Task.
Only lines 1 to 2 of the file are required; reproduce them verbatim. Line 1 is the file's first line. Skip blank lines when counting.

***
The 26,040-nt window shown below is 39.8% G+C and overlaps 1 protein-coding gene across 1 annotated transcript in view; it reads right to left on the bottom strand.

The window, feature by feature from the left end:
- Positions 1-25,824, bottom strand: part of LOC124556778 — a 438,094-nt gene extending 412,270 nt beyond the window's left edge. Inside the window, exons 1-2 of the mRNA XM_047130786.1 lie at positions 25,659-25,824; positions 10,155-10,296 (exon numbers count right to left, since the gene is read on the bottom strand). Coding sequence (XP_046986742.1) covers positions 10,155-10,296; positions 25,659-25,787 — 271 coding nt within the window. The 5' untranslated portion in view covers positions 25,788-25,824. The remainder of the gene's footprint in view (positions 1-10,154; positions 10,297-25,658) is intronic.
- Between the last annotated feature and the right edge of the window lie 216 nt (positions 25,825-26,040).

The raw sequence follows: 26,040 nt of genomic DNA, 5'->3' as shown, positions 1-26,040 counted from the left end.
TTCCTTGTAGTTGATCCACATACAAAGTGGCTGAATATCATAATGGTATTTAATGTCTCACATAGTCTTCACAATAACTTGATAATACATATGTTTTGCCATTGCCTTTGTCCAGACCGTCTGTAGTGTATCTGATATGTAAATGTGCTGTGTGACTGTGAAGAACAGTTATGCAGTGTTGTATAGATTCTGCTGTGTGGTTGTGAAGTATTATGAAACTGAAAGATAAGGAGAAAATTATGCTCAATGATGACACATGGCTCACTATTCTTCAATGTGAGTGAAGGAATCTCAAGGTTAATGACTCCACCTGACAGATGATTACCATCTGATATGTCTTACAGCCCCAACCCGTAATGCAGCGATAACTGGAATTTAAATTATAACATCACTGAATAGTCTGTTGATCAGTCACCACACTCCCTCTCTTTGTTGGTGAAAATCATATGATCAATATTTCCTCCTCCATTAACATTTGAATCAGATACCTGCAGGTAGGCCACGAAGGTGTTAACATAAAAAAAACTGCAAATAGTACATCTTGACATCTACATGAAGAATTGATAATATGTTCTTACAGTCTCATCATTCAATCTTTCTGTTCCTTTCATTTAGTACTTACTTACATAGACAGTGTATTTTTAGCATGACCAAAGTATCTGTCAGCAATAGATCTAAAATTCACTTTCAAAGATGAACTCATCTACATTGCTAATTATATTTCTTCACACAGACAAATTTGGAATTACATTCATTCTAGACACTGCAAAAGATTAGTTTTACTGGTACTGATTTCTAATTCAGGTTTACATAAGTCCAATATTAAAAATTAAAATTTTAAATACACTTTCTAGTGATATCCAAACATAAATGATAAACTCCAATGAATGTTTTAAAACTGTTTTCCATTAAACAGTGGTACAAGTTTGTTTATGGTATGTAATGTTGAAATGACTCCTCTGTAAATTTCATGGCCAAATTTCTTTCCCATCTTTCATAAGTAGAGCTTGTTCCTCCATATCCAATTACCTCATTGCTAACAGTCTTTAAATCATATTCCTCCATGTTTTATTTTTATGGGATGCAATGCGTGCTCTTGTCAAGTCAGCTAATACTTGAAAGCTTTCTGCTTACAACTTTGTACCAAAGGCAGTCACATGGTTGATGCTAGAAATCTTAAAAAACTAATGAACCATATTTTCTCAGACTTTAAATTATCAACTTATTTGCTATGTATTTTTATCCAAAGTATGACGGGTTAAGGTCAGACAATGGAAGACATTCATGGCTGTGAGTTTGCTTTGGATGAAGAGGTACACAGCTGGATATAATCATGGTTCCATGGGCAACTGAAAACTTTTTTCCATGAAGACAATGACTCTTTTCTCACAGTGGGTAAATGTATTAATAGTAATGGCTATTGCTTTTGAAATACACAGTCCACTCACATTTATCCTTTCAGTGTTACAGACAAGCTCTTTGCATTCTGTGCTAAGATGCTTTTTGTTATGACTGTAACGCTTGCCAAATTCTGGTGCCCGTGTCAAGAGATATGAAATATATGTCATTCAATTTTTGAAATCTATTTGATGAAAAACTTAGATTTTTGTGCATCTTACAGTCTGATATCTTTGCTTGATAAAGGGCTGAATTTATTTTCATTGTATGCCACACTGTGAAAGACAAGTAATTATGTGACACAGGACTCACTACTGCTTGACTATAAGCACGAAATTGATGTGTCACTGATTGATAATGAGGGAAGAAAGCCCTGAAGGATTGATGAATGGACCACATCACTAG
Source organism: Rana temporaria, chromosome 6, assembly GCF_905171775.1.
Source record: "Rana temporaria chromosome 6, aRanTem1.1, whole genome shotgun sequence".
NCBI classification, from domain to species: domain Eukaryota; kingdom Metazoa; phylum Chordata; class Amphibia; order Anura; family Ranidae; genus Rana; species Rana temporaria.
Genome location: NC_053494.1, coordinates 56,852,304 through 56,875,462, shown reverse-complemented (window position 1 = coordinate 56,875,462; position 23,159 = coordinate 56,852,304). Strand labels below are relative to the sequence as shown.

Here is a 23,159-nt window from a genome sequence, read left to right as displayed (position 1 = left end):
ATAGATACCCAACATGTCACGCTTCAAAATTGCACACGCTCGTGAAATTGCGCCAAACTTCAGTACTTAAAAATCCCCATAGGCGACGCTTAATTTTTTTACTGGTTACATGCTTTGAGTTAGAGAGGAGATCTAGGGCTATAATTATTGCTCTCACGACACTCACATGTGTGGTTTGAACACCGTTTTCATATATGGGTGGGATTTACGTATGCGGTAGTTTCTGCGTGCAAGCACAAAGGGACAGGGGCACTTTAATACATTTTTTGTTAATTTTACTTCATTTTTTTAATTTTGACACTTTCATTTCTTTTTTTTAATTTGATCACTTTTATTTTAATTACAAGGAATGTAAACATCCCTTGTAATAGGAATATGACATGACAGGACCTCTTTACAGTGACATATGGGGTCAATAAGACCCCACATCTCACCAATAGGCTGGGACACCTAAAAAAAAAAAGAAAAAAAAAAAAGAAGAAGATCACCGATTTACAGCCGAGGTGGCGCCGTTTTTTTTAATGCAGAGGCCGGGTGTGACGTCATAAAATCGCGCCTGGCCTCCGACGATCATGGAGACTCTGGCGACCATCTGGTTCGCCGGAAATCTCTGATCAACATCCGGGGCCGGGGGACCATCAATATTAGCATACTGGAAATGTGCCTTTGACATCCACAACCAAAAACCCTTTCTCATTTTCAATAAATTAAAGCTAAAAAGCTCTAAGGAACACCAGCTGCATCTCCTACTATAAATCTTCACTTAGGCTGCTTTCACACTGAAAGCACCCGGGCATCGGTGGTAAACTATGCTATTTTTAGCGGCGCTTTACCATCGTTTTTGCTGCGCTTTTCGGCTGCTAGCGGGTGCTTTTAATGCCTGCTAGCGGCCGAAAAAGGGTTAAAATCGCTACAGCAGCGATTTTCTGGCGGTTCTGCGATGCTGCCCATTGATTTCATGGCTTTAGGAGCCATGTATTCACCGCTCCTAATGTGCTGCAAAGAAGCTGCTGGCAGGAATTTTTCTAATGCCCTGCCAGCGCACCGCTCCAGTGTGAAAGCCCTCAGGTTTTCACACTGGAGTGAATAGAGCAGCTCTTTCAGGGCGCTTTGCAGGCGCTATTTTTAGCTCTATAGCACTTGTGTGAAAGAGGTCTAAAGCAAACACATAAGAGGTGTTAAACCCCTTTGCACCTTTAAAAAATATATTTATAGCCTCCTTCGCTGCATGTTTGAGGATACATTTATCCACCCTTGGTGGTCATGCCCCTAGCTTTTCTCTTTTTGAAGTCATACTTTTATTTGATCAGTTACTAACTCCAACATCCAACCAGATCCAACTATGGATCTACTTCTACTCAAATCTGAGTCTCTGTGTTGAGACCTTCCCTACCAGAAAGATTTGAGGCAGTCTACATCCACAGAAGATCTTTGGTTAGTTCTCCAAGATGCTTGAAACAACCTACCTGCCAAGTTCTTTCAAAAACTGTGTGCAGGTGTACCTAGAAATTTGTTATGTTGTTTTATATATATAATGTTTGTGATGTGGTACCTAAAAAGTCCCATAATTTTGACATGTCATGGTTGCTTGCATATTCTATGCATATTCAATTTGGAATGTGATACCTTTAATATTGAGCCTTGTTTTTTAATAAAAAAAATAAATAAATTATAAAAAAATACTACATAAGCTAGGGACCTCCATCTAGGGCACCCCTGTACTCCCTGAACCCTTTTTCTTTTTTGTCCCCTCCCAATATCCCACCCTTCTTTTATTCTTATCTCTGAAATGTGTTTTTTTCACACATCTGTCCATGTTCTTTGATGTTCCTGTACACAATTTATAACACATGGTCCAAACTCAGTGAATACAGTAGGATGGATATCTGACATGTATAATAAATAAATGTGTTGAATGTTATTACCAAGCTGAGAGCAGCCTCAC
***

The 26,040-nt window shown below is 39.8% G+C and overlaps 1 protein-coding gene across 1 annotated transcript in view; it reads right to left on the bottom strand.

The window, feature by feature from the left end: